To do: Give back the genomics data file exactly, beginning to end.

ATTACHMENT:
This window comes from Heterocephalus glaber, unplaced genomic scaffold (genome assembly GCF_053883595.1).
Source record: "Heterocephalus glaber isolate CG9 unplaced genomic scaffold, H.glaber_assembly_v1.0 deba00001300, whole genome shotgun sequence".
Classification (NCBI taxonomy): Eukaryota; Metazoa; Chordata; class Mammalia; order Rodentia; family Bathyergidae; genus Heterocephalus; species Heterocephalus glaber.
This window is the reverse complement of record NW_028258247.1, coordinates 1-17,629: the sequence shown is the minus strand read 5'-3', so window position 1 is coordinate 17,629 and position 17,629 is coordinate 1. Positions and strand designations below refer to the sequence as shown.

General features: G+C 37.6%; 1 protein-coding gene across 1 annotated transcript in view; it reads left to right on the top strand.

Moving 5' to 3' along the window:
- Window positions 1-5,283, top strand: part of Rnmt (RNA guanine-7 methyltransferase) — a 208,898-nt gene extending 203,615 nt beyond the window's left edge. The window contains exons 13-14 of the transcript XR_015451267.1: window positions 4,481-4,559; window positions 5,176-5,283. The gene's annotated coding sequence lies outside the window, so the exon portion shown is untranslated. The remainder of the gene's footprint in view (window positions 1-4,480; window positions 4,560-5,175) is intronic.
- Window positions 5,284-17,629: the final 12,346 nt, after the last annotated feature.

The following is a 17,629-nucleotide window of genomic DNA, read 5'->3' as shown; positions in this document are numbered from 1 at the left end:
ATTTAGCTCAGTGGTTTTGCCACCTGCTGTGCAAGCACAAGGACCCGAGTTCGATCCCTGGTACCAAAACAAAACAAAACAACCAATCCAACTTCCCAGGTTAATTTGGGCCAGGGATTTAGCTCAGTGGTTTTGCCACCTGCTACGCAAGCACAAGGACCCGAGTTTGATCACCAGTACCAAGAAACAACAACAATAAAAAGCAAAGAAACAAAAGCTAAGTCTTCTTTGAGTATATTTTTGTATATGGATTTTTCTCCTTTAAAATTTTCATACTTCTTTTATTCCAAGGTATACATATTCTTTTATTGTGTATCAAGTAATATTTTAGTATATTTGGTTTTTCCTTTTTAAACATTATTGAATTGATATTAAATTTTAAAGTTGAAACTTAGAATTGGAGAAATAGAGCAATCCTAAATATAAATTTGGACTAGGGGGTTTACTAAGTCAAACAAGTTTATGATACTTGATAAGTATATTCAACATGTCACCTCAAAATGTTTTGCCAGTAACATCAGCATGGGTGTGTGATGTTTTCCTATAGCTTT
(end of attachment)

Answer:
This window comes from Heterocephalus glaber, unplaced genomic scaffold (genome assembly GCF_053883595.1).
Source record: "Heterocephalus glaber isolate CG9 unplaced genomic scaffold, H.glaber_assembly_v1.0 deba00001300, whole genome shotgun sequence".
Classification (NCBI taxonomy): Eukaryota; Metazoa; Chordata; class Mammalia; order Rodentia; family Bathyergidae; genus Heterocephalus; species Heterocephalus glaber.
This window is the reverse complement of record NW_028258247.1, coordinates 1-17,629: the sequence shown is the minus strand read 5'-3', so window position 1 is coordinate 17,629 and position 17,629 is coordinate 1. Positions and strand designations below refer to the sequence as shown.

General features: G+C 37.6%; 1 protein-coding gene across 1 annotated transcript in view; it reads left to right on the top strand.

Moving 5' to 3' along the window:
- Window positions 1-5,283, top strand: part of Rnmt (RNA guanine-7 methyltransferase) — a 208,898-nt gene extending 203,615 nt beyond the window's left edge. The window contains exons 13-14 of the transcript XR_015451267.1: window positions 4,481-4,559; window positions 5,176-5,283. The gene's annotated coding sequence lies outside the window, so the exon portion shown is untranslated. The remainder of the gene's footprint in view (window positions 1-4,480; window positions 4,560-5,175) is intronic.
- Window positions 5,284-17,629: the final 12,346 nt, after the last annotated feature.

The following is a 17,629-nucleotide window of genomic DNA, read 5'->3' as shown; positions in this document are numbered from 1 at the left end:
ATTTAGCTCAGTGGTTTTGCCACCTGCTGTGCAAGCACAAGGACCCGAGTTCGATCCCTGGTACCAAAACAAAACAAAACAACCAATCCAACTTCCCAGGTTAATTTGGGCCAGGGATTTAGCTCAGTGGTTTTGCCACCTGCTACGCAAGCACAAGGACCCGAGTTTGATCACCAGTACCAAGAAACAACAACAATAAAAAGCAAAGAAACAAAAGCTAAGTCTTCTTTGAGTATATTTTTGTATATGGATTTTTCTCCTTTAAAATTTTCATACTTCTTTTATTCCAAGGTATACATATTCTTTTATTGTGTATCAAGTAATATTTTAGTATATTTGGTTTTTCCTTTTTAAACATTATTGAATTGATATTAAATTTTAAAGTTGAAACTTAGAATTGGAGAAATAGAGCAATCCTAAATATAAATTTGGACTAGGGGGTTTACTAAGTCAAACAAGTTTATGATACTTGATAAGTATATTCAACATGTCACCTCAAAATGTTTTGCCAGTAACATCAGCATGGGTGTGTGATGTTTTCCTATAGCTTT